WASHINGTON – U.S. Senator Roger Wicker, R-Miss., was today joined by U.S. Representatives Anthony Gonzalez, R-Ohio, Haley Stevens, D-Mich., Colin Allred, D-Texas, Dean Phillips, D-Minn., French Hill, R-Ariz., Michael Waltz, R-Fla., Andy Barr, R-Ky., to introduce the Documenting Adversarial Trade Aggression (DATA) Act. This bill would establish a China Economic Data Coordination Center within the Bureau of Economic Analysis at the Department of Commerce. Serving as a one-stop shop for info on China’s economic health, the Center would work in coordination with federal agencies and the private sector to collect and consolidate data on China’s financial markets.
“China has reported misleading data and obscured systemic problems within its financial system for years, putting American companies engaging in international business at risk,” Wicker said. “By establishing a China Economic Data Coordination Center within the Department of Commerce, this legislation would protect American companies from the CCP’s misinformation by exposing gaps in official data and providing a centralized clearinghouse for everything the U.S. government knows about the economic health of China.”
“At the core of our U.S.-led international system is a fair and free global market. The Chinese Communist Party (CCP), has proven that they cannot be trusted as they consistently seek to undermine the Free World,” Gonzalez said. “The economic data the CCP continues to circulate is unreliable and manipulated, hurting American investors and everyday business owners alike. This bipartisan and bicameral legislation will ensure the U.S. government and American investors have reliable data that can be used to measure and assess any risks linked to China’s economy.”
“I have long advocated for more economic transparency as China has become one of the world’s largest creditor nations,” said Rep. Hill. “Specifically, borrowing from Beijing through their ‘Belt and Road Initiative” has resulted in opaque and vague lending that allow the Chinese to take advantage of low-income countries. Chinese lending practices and baseline Chinese economic data must be error-free and easily accessible to investors and U.S. entities. The DATA Act is a step in the right direction in holding China accountable by the same high standards used by international financial institutions. I thank my friend, Rep. Gonzalez, for his work on this bill and I am proud to support this important piece of legislation.”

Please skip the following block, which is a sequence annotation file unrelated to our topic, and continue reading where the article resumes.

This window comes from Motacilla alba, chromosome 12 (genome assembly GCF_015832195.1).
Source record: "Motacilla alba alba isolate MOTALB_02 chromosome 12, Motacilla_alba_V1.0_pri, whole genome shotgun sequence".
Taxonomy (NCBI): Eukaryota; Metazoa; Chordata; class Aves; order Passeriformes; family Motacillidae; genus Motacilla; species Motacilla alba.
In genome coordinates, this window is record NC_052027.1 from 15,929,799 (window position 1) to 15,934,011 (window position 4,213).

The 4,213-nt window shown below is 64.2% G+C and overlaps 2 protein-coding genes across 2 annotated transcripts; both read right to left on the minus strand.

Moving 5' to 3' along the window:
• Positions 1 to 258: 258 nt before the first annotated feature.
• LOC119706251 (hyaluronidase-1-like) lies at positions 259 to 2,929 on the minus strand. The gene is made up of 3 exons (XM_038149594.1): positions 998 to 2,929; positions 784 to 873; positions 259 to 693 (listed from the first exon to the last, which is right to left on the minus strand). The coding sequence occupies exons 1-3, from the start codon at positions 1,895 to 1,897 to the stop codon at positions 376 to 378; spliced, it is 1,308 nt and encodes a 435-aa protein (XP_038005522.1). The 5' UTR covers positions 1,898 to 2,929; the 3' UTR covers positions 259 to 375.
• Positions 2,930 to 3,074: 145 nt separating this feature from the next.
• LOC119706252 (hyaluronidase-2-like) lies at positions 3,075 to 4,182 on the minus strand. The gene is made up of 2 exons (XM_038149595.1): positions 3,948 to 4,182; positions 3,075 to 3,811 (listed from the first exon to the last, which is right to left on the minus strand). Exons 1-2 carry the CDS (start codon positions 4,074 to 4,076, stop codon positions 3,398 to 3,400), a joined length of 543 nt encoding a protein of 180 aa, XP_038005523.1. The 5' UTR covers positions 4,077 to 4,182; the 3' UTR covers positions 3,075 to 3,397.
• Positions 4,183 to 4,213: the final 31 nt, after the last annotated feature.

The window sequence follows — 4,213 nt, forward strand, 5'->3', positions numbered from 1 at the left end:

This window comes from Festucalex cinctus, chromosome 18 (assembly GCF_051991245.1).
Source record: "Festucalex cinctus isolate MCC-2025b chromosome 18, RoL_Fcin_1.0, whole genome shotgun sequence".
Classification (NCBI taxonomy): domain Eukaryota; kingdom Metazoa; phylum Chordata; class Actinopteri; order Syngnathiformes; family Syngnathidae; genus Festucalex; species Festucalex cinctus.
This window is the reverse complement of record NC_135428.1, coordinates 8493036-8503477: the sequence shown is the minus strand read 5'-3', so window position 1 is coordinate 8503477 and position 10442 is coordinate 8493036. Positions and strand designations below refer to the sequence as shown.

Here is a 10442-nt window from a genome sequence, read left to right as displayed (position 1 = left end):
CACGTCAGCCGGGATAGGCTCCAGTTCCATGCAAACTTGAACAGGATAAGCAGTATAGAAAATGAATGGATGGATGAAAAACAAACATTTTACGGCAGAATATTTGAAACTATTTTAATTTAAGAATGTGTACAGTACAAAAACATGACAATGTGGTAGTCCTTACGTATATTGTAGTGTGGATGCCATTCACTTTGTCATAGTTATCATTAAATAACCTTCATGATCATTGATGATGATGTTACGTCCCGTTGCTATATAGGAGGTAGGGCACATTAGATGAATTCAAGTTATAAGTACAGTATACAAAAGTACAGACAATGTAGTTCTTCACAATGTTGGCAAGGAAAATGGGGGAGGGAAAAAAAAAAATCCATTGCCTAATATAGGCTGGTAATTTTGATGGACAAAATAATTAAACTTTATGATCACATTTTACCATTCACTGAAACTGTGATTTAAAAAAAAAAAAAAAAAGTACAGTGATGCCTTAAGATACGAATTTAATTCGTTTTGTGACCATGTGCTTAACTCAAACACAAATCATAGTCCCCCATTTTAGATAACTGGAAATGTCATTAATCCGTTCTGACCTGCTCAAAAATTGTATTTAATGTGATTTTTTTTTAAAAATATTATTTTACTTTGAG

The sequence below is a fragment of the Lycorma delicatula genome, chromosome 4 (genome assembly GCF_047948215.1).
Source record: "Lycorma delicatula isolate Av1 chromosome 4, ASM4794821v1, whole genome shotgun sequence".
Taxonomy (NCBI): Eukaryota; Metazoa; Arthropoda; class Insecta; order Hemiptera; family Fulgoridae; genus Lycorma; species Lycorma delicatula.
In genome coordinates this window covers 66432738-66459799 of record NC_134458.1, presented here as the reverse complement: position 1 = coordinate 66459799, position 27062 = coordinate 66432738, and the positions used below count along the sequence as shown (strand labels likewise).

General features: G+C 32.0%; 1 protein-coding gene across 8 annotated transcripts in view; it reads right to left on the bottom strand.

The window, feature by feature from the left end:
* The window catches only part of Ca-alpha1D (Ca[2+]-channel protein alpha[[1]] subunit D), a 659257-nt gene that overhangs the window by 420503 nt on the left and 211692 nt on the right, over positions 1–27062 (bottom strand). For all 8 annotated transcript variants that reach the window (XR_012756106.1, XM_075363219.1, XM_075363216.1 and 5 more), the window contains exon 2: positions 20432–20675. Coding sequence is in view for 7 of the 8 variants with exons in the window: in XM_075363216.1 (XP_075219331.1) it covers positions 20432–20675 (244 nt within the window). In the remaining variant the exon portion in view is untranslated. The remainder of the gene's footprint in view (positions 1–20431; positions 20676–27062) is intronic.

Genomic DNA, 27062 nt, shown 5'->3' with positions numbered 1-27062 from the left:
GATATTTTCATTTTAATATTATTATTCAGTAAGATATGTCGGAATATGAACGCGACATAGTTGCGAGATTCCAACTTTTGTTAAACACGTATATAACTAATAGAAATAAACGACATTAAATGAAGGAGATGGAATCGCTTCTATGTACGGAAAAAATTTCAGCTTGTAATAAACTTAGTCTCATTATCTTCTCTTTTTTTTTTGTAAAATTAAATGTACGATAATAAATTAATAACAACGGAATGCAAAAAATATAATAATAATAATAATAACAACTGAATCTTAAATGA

“The COVID-19 pandemic has exacerbated risks in China’s strained financial system. Full transparency is crucial to managing the risks of growing. U.S.-China financial ties,” said Rep. Stevens. “I’m proud to join Rep. Gonzalez in introducing the DATA Act to provide more robust analytical infrastructure to track developments in China’s economy and financial markets and protect U.S. financial and national security interests.”
“America’s economic health relies on our ability to evaluate risks and make strategic decisions based on the available data and it’s no secret that China’s economic data reporting is not transparent. To protect American interests, we must hold China accountable to ensure accurate reporting,” said Rep. Allred. “I’m proud to join my colleagues from both sides of the aisle, in the House and the Senate, in introducing this legislation that would do just that by creating a coordination center to critically analyze available data and distribute reliable information on all aspects of China’s economy.”
“China has the second largest economy in the world and is our most prolific trading partner outside of North America,” said Rep. Phillips. “Yet Chinese economic data is unreliable and incomplete, meaning that American investors and lawmakers are too often left operating in the dark. By creating a national clearinghouse for accurate and comprehensive information about China’s economy, this bipartisan legislation would ensure transparency for our businesses at home - while holding our adversary accountable for their manipulative behavior.”
“For too long China has gotten away with unethical trade and monetary practices that circumvent international law and hurt the American worker,” said Rep. Waltz. “By establishing the China Economic Data Coordination Center, we will strengthen our abilities to monitor China’s robust economic and trade activities and provide comprehensive reports that will lead to stronger domestic policies.”
“The COVID-19 pandemic exposed the threat the Chinese Communist Party (CCP) poses to the United States,” said Rep. Barr. “Requiring the Commerce and Treasury Departments to develop metrics to track the CCP's economic data, investments in the U.S., as well as the destructive Belt and Road Initiative will better inform policymakers as we work to better position the U.S. against the CCP. I commend Congressman Gonzalez for leading this legislation in the House."
The center established by this legislation would coordinate with the heads of other Federal agencies and the private sector to collect and synthesize any official and unofficial economic data on developments in China’s financial markets. It would also analyze the United States’ exposure to risks and vulnerabilities in China’s financial system. The center would also coordinate with the Department of the Treasury to produce biannual briefings and reports to Congress and the private sector.